- With the recent Supreme Court’s order on the SC/ST Prevention of Atrocities Act, and the ensuing Dalit protests, it becomes important to delve deep into the history of Dalit movements and contrast it with the nature of Dalit movement as it is currently. The current Dalit protests should be prepared from a GS 1 perspective.
- The key focus of the question is on examining the opinion expressed in the statement that Dalit movements have merely remained tools of mass mobilization and manifestation of vote bank politics. This view is to examined by contrasting it with Dalit movements of the past.
- The focus should be on providing arguments for and against the hypothesis that Dalit movements today are merely political mobilization tools. We can argue that the movement today is in sync with the objectives of the Dalit movements as envisaged by Ambedkar and as had happened in the 70s. On the contrary, the Dalit movement today can be seen as mass appeal of the social empowerment ideals and the efforts of the marginalized section to seize power in the game of political one-man upmanship.
- In the introduction, write on the Dalit movements in India and the nature of the Dalit movement currently.
- In the main body, first, give arguments for your thesis (whatever your view on the statement is). Thereafter, briefly give arguments on your antithesis.
- In your conclusion give a balanced opinion on the status of Dalit movement in India currently.
Dalits are one of the most oppressed communities in India who by and large have for thousands of years remained neglected and ignored in the social milieu. The Dalits have suffered cumulative domination, protested several sources of deprivation, political powerlessness, exploitation and poverty.
Dalit movement could be taken as the articulation phase of the numerous faceless struggles against the iniquitous socio-economic formation ordained by the caste system that has occupied vast spaces of Indian history. Ambedkar played a significant role in making people aware of the Dalit identity which was sustained by many organisations, for instance, Dalit panther in Maharashtra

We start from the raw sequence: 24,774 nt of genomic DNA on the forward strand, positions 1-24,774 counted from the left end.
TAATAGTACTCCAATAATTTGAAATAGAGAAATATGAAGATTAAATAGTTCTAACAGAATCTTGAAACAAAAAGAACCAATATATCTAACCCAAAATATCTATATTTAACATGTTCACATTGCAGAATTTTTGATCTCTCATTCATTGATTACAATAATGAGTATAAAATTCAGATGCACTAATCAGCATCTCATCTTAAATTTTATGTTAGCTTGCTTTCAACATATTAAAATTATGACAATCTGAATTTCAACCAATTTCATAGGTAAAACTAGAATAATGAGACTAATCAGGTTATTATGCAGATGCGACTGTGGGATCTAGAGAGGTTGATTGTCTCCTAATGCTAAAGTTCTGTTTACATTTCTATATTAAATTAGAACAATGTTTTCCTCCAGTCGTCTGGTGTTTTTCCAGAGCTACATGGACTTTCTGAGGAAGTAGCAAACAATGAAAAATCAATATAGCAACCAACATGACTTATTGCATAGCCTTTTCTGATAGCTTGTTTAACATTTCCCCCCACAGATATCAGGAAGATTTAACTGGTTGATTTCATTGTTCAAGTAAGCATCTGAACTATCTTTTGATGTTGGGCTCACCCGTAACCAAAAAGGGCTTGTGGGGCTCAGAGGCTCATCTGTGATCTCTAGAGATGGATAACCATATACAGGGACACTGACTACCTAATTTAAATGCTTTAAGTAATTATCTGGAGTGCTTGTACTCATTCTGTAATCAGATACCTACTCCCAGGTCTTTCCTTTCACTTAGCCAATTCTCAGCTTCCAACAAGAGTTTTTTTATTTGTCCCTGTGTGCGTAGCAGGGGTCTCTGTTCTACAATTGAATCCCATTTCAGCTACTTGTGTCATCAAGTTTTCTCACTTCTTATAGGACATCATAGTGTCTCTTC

Dalit movements are mostly about political mobilisation:
- Dalit movement, like identity movements across the world, has really narrowed its focus to forms of oppression.
- Most visible Dalit movements have been around issues like reservations and discrimination in colleges, and these are issues that affect only a small proportion of the Dalit population.
- Also, the Dalit movement forsook mass struggles and adopted the electoral path to secure political power. This process, instead of strengthening Dalits, has in many cases emasculated them politically and caused the creation of a separate class of beneficiaries from amongst them, which if at all, had a very tenuous linkage with the Dalit masses. This class has completely distorted the ideology of Dalit liberation.
- Worrisome feature in recourse to ‘alliance politics’ that overtly represents the myopic vision of the Dalit leadership which is strategizing mainly to remain visible in the political
- Consecutive governments have used Dalit leadership to gain the support of Dalits for gaining power but have not given a serious thought to their sufferings.
- The dynamics in rural Dalit politics seems to have moved from challenging the upper castes to finding acceptance and becoming a part of the majoritarian polity that is under construction.
Dalits are fighting beyond just political mobilisation:
- What began as isolated struggle of the Dalits in obscure villages for land reclamation, dramatically gained a regional and national dimension
- Champions of the Dalit cause, therefore, do not fail to indicate the right to equality both nationally and internationally
- Dalit movement is the assertion of rights. That is exactly what Ambedkar and 1970’s Dalit movements asked for.
- The scale of social mobilisation of Dalits in Gujarat and Maharashtra, and to some extent in other parts of the country, has not been seen in recent times. There is palpable anger in the community because of the sense of impunity with which they are being subjected to violence in certain parts of the country.
- Social hierarchy is challenged through everyday acts as due to reservation many Dalits have attained upward mobility.
- Political power has helped, but younger Dalits are clear this is one part of a much wider movement.
Dalit movements should have a broader focus:-
- The mobilisation of Dalit students and the increasing awareness of caste oppression were some positive outcomes amid the troubling instances of attack on dissent and democratic rights in India. Movements of the oppressed can be sustained and strengthened only if they take up issues of economic justice.
- Any Dalit movement to address the needs of Dalits as a group has to see itself as part of a class-wide movement. The reason for that is the overwhelming majority of Dalits are wage labourers either in the rural areas or in the informal sector in the urban settings.